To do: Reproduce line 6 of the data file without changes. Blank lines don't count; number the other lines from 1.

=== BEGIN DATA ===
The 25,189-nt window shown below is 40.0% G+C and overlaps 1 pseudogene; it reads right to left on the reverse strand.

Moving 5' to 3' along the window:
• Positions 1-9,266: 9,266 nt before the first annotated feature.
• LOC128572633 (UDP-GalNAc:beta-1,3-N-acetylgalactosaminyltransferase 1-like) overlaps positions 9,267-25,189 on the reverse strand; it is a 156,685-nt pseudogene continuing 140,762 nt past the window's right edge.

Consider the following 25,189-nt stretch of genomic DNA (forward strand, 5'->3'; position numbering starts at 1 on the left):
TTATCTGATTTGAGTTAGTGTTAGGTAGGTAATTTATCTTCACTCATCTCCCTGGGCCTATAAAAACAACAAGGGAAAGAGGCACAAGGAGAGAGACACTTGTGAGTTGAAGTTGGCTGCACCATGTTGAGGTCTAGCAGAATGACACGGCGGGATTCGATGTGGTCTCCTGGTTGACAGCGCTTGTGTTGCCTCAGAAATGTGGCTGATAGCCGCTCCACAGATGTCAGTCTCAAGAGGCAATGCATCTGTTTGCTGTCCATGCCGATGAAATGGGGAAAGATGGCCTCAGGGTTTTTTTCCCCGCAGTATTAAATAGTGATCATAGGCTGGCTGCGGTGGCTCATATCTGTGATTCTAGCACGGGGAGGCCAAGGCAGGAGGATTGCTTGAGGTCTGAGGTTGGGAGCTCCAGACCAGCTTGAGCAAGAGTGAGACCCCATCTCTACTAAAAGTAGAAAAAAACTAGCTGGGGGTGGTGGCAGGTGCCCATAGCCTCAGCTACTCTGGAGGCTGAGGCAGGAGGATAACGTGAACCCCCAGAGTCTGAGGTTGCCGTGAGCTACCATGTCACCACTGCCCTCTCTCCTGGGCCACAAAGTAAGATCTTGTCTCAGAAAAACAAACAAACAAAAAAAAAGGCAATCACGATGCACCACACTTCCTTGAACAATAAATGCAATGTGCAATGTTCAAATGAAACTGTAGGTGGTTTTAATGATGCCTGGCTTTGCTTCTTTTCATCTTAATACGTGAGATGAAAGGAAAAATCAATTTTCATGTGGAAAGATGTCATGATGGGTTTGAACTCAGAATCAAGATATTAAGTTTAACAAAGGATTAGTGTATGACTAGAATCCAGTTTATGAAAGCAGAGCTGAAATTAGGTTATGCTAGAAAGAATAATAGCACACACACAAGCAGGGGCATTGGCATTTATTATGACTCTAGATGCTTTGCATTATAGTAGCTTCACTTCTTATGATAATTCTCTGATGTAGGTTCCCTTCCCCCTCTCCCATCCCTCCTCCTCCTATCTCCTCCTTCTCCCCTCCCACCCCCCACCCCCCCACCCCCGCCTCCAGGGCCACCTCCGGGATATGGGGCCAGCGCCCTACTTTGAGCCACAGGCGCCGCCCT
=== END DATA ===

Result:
TTATCTGATTTGAGTTAGTGTTAGGTAGGTAATTTATCTTCACTCATCTCCCTGGGCCTATAAAAACAACAAGGGAAAGAGGCACAAGGAGAGAGACACTTGTGAGTTGAAGTTGGCTGCACCATGTTGAGGTCTAGCAGAATGACACGGCGGGATTCGATGTGGTCTCCTGGTTGACAGCGCTTGTGTTGCCTCAGAAATGTGGCTGATAGCCGCTCCACAGATGTCAGTCTCAAGAGGCAATGCATCTGTTTGCTGTCCATGCCGATGAAATGGGGAAAGATGGCCTCAGGGTTTTTTTCCCCGCAGTATTAAATAGTGATCATAGGCTGGCTGCGGTGGCTCATATCTGTGATTCTAGCACGGGGAGGCCAAGGCAGGAGGATTGCTTGAGGTCTGAGGTTGGGAGCTCCAGACCAGCTTGAGCAAGAGTGAGACCCCATCTCTACTAAAAGTAGAAAAAAACTAGCTGGGGGTGGTGGCAGGTGCCCATAGCCTCAGCTACTCTGGAGGCTGAGGCAGGAGGATAACGTGAACCCCCAGAGTCTGAGGTTGCCGTGAGCTACCATGTCACCACTGCCCTCTCTCCTGGGCCACAAAGTAAGATCTTGTCTCAGAAAAACAAACAAACAAAAAAAAAGGCAATCACGATGCACCACACTTCCTTGAACAATAAATGCAATGTGCAATGTTCAAATGAAACTGTAGGTGGTTTTAATGATGCCTGGCTTTGCTTCTTTTCATCTTAATACGTGAGATGAAAGGAAAAATCAATTTTCATGTGGAAAGATGTCATGATGGGTTTGAACTCAGAATCAAGATATTAAGTTTAACAAAGGATTAGTGTATGACTAGAATCCAGTTTATGAAAGCAGAGCTGAAATTAGGTTATGCTAGAAAGAATAATAGCACACACACAAGCAGGGGCATTGGCATTTATTATGACTCTAGATGCTTTGCATTATAGTAGCTTCACTTCTTATGATAATTCTCTGATGTAGGTTCCCTTCCCCCTCTCCCATCCCTCCTCCTCCTATCTCCTCCTTCTCCCCTCCCACCCCCCACCCCCCCACCCCCGCCTCCAGGGCCACCTCCGGGATATGGGGCCAGCGCCCTACTTTGAGCCACAGGCGCCGCCCT